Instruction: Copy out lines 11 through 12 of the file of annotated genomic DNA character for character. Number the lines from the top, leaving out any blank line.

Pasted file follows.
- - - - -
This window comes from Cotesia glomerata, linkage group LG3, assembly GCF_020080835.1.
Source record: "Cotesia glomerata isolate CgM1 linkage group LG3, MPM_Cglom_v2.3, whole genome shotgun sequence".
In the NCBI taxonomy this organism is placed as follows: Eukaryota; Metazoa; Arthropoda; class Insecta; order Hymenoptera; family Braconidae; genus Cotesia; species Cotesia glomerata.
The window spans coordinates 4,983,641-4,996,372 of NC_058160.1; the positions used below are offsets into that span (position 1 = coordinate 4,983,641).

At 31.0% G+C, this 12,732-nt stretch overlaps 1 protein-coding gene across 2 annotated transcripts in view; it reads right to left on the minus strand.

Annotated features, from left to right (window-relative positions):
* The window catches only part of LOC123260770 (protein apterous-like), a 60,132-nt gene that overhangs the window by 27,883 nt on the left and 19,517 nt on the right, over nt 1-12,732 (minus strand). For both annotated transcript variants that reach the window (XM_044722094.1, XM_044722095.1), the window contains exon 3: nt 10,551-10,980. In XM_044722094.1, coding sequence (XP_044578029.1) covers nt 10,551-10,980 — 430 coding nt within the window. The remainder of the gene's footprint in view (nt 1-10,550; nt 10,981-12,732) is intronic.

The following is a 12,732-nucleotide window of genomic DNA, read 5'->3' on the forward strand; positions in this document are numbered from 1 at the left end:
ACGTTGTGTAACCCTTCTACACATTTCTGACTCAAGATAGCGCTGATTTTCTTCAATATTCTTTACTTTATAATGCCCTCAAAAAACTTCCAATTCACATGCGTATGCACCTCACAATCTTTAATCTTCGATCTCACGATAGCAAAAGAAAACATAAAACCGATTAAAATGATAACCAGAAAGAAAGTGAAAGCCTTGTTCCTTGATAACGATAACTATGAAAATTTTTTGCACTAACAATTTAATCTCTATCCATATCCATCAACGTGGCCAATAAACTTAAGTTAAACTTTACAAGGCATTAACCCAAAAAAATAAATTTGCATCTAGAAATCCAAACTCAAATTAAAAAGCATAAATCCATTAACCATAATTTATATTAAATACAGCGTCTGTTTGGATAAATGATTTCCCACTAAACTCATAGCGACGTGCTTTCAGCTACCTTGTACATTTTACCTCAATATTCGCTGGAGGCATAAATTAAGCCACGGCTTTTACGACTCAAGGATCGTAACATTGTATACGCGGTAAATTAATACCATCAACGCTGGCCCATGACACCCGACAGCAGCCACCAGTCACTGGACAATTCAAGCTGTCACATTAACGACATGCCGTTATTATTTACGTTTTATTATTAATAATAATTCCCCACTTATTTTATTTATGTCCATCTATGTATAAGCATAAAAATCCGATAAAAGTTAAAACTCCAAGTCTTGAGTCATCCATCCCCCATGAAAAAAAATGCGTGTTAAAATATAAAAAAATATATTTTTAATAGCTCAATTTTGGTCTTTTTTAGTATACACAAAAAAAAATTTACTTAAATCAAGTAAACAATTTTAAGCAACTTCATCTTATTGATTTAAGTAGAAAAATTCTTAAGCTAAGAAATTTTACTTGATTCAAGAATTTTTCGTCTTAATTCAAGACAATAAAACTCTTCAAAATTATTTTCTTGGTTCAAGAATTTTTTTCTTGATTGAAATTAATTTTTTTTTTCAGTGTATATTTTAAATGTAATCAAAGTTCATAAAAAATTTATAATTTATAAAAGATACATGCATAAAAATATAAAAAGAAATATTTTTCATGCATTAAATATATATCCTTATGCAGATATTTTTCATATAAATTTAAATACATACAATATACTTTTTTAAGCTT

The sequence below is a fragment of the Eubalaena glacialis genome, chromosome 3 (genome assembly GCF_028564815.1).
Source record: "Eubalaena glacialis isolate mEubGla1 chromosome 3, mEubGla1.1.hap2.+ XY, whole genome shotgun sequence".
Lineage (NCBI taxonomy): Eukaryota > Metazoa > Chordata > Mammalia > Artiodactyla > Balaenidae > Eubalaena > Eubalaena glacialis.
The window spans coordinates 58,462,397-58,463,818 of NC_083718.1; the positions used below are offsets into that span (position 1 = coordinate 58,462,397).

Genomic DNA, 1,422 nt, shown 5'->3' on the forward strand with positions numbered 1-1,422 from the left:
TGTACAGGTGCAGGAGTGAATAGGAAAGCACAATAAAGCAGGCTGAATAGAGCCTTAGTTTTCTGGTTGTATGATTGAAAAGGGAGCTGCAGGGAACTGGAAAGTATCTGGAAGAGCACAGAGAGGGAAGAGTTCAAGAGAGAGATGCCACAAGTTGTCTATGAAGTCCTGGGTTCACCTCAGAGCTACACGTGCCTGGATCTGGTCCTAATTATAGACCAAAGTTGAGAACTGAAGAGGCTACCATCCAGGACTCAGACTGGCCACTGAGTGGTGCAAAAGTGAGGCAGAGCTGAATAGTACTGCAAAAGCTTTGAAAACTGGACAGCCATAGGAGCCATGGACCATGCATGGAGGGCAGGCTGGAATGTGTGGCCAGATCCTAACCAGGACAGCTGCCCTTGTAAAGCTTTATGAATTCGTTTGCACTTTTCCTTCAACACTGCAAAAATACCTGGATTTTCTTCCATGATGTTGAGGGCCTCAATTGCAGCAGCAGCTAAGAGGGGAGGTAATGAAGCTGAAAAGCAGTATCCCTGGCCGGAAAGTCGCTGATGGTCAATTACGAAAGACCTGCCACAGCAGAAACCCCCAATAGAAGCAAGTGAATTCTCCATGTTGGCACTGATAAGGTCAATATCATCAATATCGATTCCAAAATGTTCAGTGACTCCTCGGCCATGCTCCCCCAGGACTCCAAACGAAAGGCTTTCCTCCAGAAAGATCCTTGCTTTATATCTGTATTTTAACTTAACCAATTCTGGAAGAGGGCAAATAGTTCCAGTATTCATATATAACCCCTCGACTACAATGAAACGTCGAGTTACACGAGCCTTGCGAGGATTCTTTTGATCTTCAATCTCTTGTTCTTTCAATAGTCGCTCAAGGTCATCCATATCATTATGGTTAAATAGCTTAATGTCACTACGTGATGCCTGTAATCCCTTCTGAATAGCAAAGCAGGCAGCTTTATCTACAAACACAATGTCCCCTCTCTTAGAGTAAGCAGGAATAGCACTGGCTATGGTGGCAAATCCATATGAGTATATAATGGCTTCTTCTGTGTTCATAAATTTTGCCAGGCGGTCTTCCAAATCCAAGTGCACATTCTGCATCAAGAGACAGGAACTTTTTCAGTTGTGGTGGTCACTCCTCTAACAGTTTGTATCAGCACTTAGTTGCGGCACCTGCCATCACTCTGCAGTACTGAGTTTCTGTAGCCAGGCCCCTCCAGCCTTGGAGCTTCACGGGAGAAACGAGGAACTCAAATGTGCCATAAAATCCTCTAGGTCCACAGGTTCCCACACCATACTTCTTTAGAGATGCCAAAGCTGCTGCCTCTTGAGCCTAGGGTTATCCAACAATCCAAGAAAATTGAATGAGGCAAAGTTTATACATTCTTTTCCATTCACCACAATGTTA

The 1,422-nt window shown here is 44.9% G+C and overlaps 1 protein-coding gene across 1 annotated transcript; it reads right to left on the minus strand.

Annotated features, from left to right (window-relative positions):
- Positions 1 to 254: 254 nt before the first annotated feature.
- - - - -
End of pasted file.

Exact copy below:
Source record: "Eubalaena glacialis isolate mEubGla1 chromosome 3, mEubGla1.1.hap2.+ XY, whole genome shotgun sequence".
Lineage (NCBI taxonomy): Eukaryota > Metazoa > Chordata > Mammalia > Artiodactyla > Balaenidae > Eubalaena > Eubalaena glacialis.